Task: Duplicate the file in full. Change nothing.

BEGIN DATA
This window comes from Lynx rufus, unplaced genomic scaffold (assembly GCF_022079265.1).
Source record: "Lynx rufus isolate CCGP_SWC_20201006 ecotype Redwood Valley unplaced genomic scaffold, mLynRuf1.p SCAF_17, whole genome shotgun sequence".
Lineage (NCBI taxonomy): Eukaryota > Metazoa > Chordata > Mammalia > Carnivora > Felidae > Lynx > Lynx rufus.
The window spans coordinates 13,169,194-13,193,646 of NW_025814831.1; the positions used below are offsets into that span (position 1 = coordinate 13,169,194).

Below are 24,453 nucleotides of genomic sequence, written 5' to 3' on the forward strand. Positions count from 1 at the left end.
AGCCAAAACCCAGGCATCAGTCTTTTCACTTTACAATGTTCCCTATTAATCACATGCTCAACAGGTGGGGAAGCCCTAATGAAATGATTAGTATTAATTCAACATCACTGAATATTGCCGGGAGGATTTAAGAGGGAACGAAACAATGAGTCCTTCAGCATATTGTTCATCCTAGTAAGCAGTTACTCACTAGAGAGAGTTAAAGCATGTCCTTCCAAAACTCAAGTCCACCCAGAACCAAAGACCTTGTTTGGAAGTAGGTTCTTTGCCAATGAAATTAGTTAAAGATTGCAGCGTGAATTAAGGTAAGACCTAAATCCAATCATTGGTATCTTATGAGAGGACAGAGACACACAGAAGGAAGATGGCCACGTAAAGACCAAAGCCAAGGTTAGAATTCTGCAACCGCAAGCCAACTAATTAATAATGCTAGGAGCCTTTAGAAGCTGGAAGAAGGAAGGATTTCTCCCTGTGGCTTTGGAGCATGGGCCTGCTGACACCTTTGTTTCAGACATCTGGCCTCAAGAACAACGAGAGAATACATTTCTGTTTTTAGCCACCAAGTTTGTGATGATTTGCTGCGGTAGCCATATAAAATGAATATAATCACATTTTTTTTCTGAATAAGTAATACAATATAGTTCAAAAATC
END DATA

This window comes from Lynx rufus, unplaced genomic scaffold (assembly GCF_022079265.1).
Source record: "Lynx rufus isolate CCGP_SWC_20201006 ecotype Redwood Valley unplaced genomic scaffold, mLynRuf1.p SCAF_17, whole genome shotgun sequence".
Lineage (NCBI taxonomy): Eukaryota > Metazoa > Chordata > Mammalia > Carnivora > Felidae > Lynx > Lynx rufus.
The window spans coordinates 13,169,194-13,193,646 of NW_025814831.1; the positions used below are offsets into that span (position 1 = coordinate 13,169,194).

Below are 24,453 nucleotides of genomic sequence, written 5' to 3' on the forward strand. Positions count from 1 at the left end.
AGCCAAAACCCAGGCATCAGTCTTTTCACTTTACAATGTTCCCTATTAATCACATGCTCAACAGGTGGGGAAGCCCTAATGAAATGATTAGTATTAATTCAACATCACTGAATATTGCCGGGAGGATTTAAGAGGGAACGAAACAATGAGTCCTTCAGCATATTGTTCATCCTAGTAAGCAGTTACTCACTAGAGAGAGTTAAAGCATGTCCTTCCAAAACTCAAGTCCACCCAGAACCAAAGACCTTGTTTGGAAGTAGGTTCTTTGCCAATGAAATTAGTTAAAGATTGCAGCGTGAATTAAGGTAAGACCTAAATCCAATCATTGGTATCTTATGAGAGGACAGAGACACACAGAAGGAAGATGGCCACGTAAAGACCAAAGCCAAGGTTAGAATTCTGCAACCGCAAGCCAACTAATTAATAATGCTAGGAGCCTTTAGAAGCTGGAAGAAGGAAGGATTTCTCCCTGTGGCTTTGGAGCATGGGCCTGCTGACACCTTTGTTTCAGACATCTGGCCTCAAGAACAACGAGAGAATACATTTCTGTTTTTAGCCACCAAGTTTGTGATGATTTGCTGCGGTAGCCATATAAAATGAATATAATCACATTTTTTTTCTGAATAAGTAATACAATATAGTTCAAAAATC